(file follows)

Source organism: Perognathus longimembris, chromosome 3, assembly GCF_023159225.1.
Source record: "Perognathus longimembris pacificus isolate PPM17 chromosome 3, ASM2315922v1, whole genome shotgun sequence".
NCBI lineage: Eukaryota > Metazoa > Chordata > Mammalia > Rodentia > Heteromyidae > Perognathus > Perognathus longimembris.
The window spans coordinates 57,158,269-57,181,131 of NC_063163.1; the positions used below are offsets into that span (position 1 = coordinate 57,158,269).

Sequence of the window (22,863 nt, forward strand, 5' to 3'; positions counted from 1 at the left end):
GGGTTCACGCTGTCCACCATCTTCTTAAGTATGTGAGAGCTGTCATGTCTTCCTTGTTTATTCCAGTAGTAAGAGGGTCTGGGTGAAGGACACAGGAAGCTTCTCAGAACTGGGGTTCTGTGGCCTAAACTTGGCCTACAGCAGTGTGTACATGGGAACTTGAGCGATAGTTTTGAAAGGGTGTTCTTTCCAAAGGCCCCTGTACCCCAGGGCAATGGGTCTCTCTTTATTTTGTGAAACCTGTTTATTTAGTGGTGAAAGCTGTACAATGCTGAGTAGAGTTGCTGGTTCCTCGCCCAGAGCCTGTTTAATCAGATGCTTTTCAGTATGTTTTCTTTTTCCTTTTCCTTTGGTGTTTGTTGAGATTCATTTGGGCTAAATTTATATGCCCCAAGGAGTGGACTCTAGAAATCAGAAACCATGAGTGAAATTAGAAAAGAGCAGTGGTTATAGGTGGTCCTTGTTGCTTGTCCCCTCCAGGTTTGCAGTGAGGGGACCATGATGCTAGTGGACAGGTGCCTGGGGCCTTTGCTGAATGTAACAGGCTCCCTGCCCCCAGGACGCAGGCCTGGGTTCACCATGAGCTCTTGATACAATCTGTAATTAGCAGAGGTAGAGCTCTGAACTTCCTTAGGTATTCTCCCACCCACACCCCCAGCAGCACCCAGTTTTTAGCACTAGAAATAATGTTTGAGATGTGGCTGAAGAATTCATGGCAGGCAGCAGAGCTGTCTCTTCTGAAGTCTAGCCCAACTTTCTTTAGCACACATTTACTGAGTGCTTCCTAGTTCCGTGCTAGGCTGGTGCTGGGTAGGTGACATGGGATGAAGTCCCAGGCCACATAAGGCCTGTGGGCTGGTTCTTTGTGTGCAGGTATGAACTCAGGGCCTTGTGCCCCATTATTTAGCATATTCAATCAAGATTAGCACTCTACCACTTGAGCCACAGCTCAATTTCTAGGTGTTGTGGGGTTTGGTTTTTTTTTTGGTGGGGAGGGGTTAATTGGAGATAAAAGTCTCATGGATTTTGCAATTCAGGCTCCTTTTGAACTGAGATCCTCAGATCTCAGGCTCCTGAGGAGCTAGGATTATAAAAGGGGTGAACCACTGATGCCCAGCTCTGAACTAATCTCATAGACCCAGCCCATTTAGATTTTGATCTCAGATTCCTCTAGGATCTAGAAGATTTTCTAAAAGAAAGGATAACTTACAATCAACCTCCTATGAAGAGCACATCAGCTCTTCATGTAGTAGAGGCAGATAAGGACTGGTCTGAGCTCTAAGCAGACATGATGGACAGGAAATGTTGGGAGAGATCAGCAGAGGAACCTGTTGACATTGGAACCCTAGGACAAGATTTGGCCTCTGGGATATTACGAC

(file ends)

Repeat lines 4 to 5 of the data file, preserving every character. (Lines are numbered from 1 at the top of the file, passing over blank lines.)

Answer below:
The window spans coordinates 57,158,269-57,181,131 of NC_063163.1; the positions used below are offsets into that span (position 1 = coordinate 57,158,269).

Sequence of the window (22,863 nt, forward strand, 5' to 3'; positions counted from 1 at the left end):